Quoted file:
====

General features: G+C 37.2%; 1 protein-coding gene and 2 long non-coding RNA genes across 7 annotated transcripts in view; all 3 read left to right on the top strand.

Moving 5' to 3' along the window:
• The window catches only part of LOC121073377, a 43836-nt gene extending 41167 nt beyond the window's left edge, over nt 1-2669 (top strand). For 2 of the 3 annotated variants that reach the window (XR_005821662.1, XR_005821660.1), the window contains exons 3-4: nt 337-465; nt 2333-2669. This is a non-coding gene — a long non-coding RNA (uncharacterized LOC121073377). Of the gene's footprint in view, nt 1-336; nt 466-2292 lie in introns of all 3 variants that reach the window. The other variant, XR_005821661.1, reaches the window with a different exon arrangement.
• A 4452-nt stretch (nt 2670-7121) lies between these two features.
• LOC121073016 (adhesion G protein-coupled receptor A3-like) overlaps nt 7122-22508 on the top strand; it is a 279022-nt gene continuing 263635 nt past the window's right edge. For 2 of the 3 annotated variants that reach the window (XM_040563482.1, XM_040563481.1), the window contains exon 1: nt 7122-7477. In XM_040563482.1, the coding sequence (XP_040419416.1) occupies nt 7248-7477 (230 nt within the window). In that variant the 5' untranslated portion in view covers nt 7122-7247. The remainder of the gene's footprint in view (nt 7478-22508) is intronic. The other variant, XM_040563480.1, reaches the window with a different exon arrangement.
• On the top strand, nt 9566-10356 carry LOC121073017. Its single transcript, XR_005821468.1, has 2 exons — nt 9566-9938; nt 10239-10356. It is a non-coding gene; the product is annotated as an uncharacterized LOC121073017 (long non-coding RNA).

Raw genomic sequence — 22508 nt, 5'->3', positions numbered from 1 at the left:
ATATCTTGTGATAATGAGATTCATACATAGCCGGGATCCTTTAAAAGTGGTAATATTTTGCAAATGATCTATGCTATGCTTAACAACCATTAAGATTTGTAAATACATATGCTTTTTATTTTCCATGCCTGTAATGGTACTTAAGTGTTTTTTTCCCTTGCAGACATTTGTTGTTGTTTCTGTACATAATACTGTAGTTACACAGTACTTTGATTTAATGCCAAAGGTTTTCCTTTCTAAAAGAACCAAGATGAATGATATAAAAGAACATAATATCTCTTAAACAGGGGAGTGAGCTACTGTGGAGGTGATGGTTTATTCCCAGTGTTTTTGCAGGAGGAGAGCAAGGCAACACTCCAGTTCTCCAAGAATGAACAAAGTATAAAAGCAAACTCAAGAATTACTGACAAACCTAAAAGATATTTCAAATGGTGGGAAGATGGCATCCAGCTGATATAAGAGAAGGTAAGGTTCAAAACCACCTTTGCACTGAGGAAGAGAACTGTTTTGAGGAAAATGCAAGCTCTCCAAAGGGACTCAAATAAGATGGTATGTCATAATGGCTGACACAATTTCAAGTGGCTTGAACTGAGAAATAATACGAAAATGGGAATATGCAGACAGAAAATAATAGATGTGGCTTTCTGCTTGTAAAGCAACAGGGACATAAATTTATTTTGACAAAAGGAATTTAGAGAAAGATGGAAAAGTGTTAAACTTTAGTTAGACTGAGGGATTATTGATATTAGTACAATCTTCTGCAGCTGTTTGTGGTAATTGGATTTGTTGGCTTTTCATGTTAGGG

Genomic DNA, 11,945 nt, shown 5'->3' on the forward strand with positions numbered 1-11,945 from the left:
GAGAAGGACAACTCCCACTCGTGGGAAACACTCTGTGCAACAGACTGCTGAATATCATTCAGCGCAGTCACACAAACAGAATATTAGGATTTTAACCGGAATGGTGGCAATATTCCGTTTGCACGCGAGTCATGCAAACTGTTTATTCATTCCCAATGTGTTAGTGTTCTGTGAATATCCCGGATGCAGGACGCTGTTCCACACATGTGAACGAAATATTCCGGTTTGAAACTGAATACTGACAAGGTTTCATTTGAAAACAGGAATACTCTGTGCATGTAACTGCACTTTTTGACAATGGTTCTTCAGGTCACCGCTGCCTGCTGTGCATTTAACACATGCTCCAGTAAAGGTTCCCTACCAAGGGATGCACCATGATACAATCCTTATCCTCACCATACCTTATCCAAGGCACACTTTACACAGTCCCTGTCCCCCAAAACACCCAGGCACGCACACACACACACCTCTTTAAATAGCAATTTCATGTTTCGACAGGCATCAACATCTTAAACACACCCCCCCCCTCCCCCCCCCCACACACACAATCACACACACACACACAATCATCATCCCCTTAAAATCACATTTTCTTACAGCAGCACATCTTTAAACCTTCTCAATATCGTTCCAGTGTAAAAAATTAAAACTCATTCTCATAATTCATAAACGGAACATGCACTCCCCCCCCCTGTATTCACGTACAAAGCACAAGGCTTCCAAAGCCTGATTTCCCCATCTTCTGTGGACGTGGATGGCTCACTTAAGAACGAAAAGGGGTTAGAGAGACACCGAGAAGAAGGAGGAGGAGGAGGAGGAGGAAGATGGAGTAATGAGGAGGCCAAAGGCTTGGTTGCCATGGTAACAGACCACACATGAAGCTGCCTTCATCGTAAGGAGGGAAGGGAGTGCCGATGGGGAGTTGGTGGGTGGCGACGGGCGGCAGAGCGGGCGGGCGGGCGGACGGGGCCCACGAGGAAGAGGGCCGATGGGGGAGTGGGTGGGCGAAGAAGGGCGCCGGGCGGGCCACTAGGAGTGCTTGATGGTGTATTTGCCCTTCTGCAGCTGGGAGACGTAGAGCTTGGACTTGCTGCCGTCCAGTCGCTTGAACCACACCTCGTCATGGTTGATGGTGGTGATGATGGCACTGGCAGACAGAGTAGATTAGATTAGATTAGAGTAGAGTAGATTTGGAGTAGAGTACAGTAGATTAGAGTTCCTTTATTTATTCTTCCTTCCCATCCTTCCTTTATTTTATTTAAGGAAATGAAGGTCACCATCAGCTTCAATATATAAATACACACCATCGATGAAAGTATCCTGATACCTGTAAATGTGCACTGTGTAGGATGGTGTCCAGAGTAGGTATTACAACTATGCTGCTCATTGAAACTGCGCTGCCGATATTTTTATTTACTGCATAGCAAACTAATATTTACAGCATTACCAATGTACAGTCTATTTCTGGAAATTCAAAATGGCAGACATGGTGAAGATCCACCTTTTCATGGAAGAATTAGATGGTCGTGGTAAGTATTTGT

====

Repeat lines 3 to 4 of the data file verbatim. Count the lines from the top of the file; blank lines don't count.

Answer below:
• The window catches only part of LOC121073377, a 43836-nt gene extending 41167 nt beyond the window's left edge, over nt 1-2669 (top strand). For 2 of the 3 annotated variants that reach the window (XR_005821662.1, XR_005821660.1), the window contains exons 3-4: nt 337-465; nt 2333-2669. This is a non-coding gene — a long non-coding RNA (uncharacterized LOC121073377). Of the gene's footprint in view, nt 1-336; nt 466-2292 lie in introns of all 3 variants that reach the window. The other variant, XR_005821661.1, reaches the window with a different exon arrangement.
• A 4452-nt stretch (nt 2670-7121) lies between these two features.